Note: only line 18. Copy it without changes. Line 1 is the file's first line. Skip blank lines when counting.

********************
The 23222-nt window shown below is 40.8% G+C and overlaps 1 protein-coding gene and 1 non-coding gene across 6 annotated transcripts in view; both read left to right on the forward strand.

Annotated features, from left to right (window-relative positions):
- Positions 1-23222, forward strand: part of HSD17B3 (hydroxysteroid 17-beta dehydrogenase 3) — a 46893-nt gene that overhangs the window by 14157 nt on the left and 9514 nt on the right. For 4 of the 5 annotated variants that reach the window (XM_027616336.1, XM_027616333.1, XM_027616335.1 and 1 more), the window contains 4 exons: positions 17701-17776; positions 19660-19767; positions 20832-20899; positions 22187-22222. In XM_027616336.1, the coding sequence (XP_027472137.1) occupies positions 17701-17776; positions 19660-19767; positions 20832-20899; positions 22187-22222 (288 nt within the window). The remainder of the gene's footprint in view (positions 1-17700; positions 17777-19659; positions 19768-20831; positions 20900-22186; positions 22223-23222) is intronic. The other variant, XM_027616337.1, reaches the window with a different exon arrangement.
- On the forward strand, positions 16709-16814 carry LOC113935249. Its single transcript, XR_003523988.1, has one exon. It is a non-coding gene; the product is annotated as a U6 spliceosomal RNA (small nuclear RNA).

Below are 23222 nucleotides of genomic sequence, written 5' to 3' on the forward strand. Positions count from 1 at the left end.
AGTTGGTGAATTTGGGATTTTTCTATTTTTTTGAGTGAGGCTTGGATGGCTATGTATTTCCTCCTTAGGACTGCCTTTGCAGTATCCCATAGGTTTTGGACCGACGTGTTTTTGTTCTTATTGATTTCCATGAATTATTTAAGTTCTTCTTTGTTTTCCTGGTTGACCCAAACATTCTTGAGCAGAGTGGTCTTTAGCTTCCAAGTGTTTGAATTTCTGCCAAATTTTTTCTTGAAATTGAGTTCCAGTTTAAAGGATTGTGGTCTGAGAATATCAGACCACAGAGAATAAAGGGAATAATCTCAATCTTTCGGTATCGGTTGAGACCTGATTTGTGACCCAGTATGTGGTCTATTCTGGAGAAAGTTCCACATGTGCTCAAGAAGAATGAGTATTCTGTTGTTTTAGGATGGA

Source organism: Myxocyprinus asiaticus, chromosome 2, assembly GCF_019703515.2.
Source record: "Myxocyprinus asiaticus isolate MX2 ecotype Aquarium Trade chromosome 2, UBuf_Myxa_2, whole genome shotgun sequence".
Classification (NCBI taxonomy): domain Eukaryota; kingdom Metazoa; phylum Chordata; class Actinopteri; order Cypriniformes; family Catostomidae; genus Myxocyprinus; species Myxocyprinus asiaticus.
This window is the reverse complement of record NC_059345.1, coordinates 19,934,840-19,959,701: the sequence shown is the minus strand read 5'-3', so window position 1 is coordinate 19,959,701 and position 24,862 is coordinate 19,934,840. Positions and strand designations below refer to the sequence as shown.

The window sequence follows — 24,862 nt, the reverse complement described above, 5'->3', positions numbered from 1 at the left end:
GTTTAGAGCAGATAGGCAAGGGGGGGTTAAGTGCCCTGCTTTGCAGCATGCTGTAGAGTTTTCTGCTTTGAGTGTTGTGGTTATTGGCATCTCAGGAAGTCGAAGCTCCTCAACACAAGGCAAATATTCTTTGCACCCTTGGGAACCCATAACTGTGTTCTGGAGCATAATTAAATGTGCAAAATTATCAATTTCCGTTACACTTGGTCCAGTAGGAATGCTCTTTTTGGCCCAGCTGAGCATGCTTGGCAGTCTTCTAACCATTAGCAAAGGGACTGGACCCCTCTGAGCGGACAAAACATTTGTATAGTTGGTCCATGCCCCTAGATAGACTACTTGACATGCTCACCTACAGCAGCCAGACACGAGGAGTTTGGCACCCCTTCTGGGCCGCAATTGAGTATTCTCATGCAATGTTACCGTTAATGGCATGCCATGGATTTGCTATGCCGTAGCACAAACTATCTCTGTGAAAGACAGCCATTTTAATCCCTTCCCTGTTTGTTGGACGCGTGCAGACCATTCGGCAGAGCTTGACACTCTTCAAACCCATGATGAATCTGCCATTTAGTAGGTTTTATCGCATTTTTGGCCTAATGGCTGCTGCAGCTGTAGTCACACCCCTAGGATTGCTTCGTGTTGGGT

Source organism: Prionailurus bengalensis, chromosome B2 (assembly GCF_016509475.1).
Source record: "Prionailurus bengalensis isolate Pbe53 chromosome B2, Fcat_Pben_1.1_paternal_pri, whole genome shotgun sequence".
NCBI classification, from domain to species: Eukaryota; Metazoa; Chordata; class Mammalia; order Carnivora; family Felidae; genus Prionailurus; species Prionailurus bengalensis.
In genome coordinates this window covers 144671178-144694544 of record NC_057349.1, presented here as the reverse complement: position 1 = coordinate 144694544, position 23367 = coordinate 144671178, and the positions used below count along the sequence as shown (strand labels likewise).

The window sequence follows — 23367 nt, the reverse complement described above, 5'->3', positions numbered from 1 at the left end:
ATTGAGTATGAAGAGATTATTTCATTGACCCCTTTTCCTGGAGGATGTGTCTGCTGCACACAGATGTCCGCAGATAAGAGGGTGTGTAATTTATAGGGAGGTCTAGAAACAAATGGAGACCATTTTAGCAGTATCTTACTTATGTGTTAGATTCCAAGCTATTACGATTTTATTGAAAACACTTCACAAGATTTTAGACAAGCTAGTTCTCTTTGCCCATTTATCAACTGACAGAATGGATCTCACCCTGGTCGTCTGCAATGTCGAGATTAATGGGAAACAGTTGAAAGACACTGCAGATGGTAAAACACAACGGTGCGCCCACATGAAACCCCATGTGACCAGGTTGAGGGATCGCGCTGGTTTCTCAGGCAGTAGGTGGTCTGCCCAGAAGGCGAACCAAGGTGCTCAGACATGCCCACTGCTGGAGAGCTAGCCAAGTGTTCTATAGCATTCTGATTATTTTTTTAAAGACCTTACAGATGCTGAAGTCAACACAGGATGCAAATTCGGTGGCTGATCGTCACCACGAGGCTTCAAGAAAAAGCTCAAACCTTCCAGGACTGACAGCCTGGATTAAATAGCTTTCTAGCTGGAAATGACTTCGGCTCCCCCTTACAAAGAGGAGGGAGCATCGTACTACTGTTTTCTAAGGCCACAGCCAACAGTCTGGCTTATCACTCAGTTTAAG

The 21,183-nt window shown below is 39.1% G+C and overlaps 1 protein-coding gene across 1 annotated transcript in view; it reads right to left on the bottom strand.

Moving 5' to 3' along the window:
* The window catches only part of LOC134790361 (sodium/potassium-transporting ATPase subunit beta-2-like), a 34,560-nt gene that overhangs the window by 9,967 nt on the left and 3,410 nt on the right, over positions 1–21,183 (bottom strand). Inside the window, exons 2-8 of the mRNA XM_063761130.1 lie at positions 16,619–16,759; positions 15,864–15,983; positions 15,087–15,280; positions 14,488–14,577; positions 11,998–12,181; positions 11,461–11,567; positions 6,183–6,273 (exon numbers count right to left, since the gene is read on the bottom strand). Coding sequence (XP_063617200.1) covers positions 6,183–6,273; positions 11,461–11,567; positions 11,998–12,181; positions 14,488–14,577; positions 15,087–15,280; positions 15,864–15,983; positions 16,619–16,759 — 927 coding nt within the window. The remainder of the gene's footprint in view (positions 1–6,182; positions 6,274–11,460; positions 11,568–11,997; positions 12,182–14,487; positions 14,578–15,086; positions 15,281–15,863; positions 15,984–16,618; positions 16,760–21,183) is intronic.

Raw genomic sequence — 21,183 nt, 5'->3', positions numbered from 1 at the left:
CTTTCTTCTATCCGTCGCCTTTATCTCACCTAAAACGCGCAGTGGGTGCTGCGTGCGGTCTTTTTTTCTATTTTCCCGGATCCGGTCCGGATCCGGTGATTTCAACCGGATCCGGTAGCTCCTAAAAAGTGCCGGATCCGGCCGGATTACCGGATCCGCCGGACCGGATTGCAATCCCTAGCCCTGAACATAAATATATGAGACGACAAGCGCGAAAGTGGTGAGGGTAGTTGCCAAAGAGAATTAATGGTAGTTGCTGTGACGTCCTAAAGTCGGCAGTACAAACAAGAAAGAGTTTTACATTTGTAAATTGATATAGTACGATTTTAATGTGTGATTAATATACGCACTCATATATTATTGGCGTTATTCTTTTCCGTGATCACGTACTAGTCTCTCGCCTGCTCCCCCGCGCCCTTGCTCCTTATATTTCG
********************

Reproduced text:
ATTGAGTATGAAGAGATTATTTCATTGACCCCTTTTCCTGGAGGATGTGTCTGCTGCACACAGATGTCCGCAGATAAGAGGGTGTGTAATTTATAGGGAGGTCTAGAAACAAATGGAGACCATTTTAGCAGTATCTTACTTATGTGTTAGATTCCAAGCTATTACGATTTTATTGAAAACACTTCACAAGATTTTAGACAAGCTAGTTCTCTTTGCCCATTTATCAACTGACAGAATGGATCTCACCCTGGTCGTCTGCAATGTCGAGATTAATGGGAAACAGTTGAAAGACACTGCAGATGGTAAAACACAACGGTGCGCCCACATGAAACCCCATGTGACCAGGTTGAGGGATCGCGCTGGTTTCTCAGGCAGTAGGTGGTCTGCCCAGAAGGCGAACCAAGGTGCTCAGACATGCCCACTGCTGGAGAGCTAGCCAAGTGTTCTATAGCATTCTGATTATTTTTTTAAAGACCTTACAGATGCTGAAGTCAACACAGGATGCAAATTCGGTGGCTGATCGTCACCACGAGGCTTCAAGAAAAAGCTCAAACCTTCCAGGACTGACAGCCTGGATTAAATAGCTTTCTAGCTGGAAATGACTTCGGCTCCCCCTTACAAAGAGGAGGGAGCATCGTACTACTGTTTTCTAAGGCCACAGCCAACAGTCTGGCTTATCACTCAGTTTAAG